She gives the example of a wearable technology for the viewer at home that can feel what it feels like for the players on the field who get hit. Pracht says it seems like companies were trying to fit technology into the sport, rather than thinking of what the fans really wanted.

She had the idea for a data-driven fan tool in 2017 and nVenue was born. She started building out the code and the team started testing it out at Astros games at Minute Maid.

"What great years to develop this platform. It was fun — these were not boring baseball games," Pracht says. The Astros have won their division four out of the past five years, including winning the World Series in 2017.

Kelly Pracht is the CEO and co-founder of nVenue. Photo courtesy of nVenue

At first, nVenue was using historical data, and that in itself was impressive. But then, Pracht and her team decided to take it live. After building its proprietary analytics platform, nVenue could use data to make predictions in real time.

"We spent over a year — all of 2019 — mastering timing and putting it into a platform," Pracht says, explaining how they built out the artificial intelligence and designed an app for fans to interface with. "We wanted to be able to predict and play. We had over 180 people during the 2019 World Series and playoffs."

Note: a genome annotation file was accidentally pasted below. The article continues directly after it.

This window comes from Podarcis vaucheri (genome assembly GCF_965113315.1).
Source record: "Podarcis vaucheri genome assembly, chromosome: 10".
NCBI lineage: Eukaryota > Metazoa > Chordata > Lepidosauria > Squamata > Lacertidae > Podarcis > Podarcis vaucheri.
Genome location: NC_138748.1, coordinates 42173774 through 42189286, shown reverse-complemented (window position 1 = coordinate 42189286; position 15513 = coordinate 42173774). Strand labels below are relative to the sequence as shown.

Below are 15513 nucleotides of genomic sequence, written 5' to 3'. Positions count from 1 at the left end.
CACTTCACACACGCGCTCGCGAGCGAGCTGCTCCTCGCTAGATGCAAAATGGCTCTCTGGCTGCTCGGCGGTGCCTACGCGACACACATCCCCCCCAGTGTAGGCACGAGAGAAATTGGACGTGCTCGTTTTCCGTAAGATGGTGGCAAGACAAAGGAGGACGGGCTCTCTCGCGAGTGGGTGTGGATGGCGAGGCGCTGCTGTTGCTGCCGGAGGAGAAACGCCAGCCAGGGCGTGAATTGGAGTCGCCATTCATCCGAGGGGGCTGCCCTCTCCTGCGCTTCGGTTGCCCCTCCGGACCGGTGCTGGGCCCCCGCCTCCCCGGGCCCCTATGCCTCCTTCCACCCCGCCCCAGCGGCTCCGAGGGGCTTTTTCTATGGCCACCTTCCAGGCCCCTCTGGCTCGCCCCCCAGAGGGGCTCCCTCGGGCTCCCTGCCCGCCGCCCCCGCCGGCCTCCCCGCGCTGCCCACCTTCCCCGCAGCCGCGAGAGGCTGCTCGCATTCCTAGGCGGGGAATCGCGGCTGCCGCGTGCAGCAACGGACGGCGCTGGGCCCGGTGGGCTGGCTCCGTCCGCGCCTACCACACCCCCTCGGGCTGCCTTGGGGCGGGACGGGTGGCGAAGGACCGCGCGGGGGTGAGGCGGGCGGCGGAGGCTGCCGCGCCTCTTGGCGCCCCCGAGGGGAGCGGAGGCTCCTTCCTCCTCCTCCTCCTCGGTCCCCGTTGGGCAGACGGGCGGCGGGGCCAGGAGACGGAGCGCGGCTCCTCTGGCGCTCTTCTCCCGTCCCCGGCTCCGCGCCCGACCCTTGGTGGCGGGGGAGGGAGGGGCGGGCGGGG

The app and algorithm were good — and nVenue expanded into football. Then, the pandemic hit and sports halted completely. Pracht says they pivoted to a B2B model but wasn't seeing any real opportunities for the platform — until the 2021 Comcast NBCUniversal SportsTech Accelerator.

"In kind of a last-ditch effort, we applied to the NBC Comcast accelerator somewhere around August or September of 2020," Pracht says, explaining that she wasn't seeing a sustainable business so it was get into the program or close up shop. "And we got in. They just resonated with everything we said — we found our people."

The accelerator gave nVenue the jumpstart it needed, and as sports returned, the company found its momentum again. Now, the company is headquartered in Dallas with 14 employees all over and three — including Pracht — in Houston. The company has raised its $3.5 million seed round co-led by KB Partners and Corazon Capital and plans to raise a Series A next year.

After a few broadcasts last season, opportunity came knocking by way of Apple TV and Houston-based TV Graphics. The companies collaborated on a deal and, two weeks before the 2022 season started, nVenue got the greenlight to have onscreen analytics on Apple TV broadcasts.

"In under two weeks we structured the deal, convinced them it worked, pulled together every bit of testing we could — by then we only had one week of pre-season games to test — and we pulled it off," Pracht says.

The technology has tons of potential when it comes to sports betting, which is a growing business across the country. Pracht says nVenue isn't looking to compete with the providers on the scene, but instead work with them as an analytics tool.

"We broke down the market down to microbets or in-the-moment bets that are going to happen annually by 2025 — it's 156 billion microbets a year, which turns out to be 3 billion a week," Pracht says.

She adds that new technologies in the streaming world – like no-delay, latency streaming — is only going to make the sports betting world more lucrative, and nVenue will be right there to ride that wave.